• Ambrosia Corn: 1/4 pound grows 100' and yields 150-200 ears (20-30 pounds of kernels)
  • Blue Lake Pole Beans: 1/4 pound grows 40-50' and yields 60-70 pounds
  • Tomato (Big Beef Plus, Roma, and Sweet 100 Cherry): 10 seeds of each variety grows 30 plants and yields 160-200 pounds
  • Pepper (California Wonder (Sweet) and Anaheim Chili (Hot): 25 seeds each grows 50 plants and yields 75-100 pounds
  • Cucumber (Straight 8 Slicing and Pioneer Pickling): 1/16 ounce each, grows 8 hills (25') and yields 75-100 pounds
  • Green Zucchini: 1/16 oz grows 2-3 hills (20') and yields a whopping 60-70 pounds
  • Yellow Crookneck: 1/16 oz grows 2-3 hills (20') and yields 60-70 pounds
  • Banana Squash (Winter): 1/8 oz grows 4 hills (40') and yields 100-125 pounds
  • Butternut Squash (Winter): 1/16oz grows 4 hills (30') and yields 75-100 pounds

These summer crops will produce over 800 pounds of vegetables for a meager $23.50 in seed. Tell us, when was the last time you left the grocery store with 800 pounds of food for under $25? $100? $500? We can't remember the last time that happened.

These suggested vegetables and varieties are just that: suggestions. You can choose from so many different options when it comes to vegetables varieties and types, that you could try something new every year for a decade and still have more choices. These specific seeds we picked represent a wide selection of heirloom and open pollinated vegetables that have a proven track record for flavor and productivity, while keeping the cost at a minimum.

Fertilizer and Pest Control Needs

Although it will cost you a little more, please don't cut corners when it comes to fertilizer and pest control solutions. You might think that your soil is full of nutrients for your plants right now, but all it takes is one season to deplete your garden soil of beneficial nutrients and minerals. Plan on fertilizing at planting time, and a minimum of one more time during the growing season. You can also count on pests coming to taste some of your hard work and damage your harvest at the same time. For a 2500 square foot garden, you can count on spending $50-100 for a balanced slow-release fertilizer, a quick-acting liquid fertilizer, and a general purpose insecticide/fungicide. They are necessities, not luxuries.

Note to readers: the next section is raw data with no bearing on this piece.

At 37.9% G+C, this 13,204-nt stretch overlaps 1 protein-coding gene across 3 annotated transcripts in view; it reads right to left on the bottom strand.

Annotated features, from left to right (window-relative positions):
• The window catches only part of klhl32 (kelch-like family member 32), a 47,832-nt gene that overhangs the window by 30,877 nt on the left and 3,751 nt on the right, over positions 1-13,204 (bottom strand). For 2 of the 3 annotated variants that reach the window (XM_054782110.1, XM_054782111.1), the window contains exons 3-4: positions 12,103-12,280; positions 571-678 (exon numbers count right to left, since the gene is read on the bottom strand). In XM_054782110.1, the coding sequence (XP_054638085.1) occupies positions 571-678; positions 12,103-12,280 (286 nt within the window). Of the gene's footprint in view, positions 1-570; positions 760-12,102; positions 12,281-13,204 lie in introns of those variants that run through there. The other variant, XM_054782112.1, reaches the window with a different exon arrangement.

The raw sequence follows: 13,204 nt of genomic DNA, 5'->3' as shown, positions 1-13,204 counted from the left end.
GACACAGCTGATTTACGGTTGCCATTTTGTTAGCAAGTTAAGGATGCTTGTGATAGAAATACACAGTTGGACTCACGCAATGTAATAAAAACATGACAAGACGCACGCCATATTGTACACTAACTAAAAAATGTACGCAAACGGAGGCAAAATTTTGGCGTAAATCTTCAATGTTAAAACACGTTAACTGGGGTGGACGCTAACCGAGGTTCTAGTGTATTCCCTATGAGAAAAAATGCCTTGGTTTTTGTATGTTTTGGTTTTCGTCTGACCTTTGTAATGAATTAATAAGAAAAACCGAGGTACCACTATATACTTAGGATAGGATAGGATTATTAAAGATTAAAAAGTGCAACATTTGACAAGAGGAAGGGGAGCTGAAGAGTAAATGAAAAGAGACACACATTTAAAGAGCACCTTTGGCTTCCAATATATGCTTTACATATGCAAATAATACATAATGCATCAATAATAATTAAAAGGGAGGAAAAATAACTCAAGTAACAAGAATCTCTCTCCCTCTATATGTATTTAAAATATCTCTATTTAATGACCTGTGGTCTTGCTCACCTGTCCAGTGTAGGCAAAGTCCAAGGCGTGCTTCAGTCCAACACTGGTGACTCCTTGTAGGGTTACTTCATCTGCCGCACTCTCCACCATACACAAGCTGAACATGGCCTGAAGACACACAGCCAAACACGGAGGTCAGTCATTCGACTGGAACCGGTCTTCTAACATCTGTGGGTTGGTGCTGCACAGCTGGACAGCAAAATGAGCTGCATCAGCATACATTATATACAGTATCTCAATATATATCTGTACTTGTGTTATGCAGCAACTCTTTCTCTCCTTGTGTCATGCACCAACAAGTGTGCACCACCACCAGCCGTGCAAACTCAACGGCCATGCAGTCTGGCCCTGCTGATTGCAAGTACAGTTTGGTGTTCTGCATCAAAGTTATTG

The sheer volume of food that you can grow in your garden can be overwhelming if you try to eat it all as it reaches maturity. What you can grow with these seeds amounts to over 1300 pounds of vegetables! That's 25 pounds per week for a year. To truly feed your family all year with your harvest, it must be stored, freeze-dried, bottled or frozen. A cellar or basement with a consistent temperature of 35-45 degrees will provide perfect conditions to keep many vegetables for months. The best storage vegetables are: potatoes, onions, carrots, beets, cabbage, winter squash, and turnips. All the other vegetables can be bottled or frozen depending on your preference to keep for months or years, providing food for long term use. Keep in mind that freeze-drying works on all these vegetables, but some are more worth the time and effort than others. Hint: don't do any of the fresh greens!

The value of what you harvest from your garden is priceless, but this analysis puts in perspective just how much value it brings financially as well as in pure personal satisfaction. Even vegetables you purchase at the roadside stand or Gardener's Market cost significantly more, and don't hold the taste, nutrition and health that your own vegetables have to offer. There has never been a better time to grow your own garden. Save money and eat well!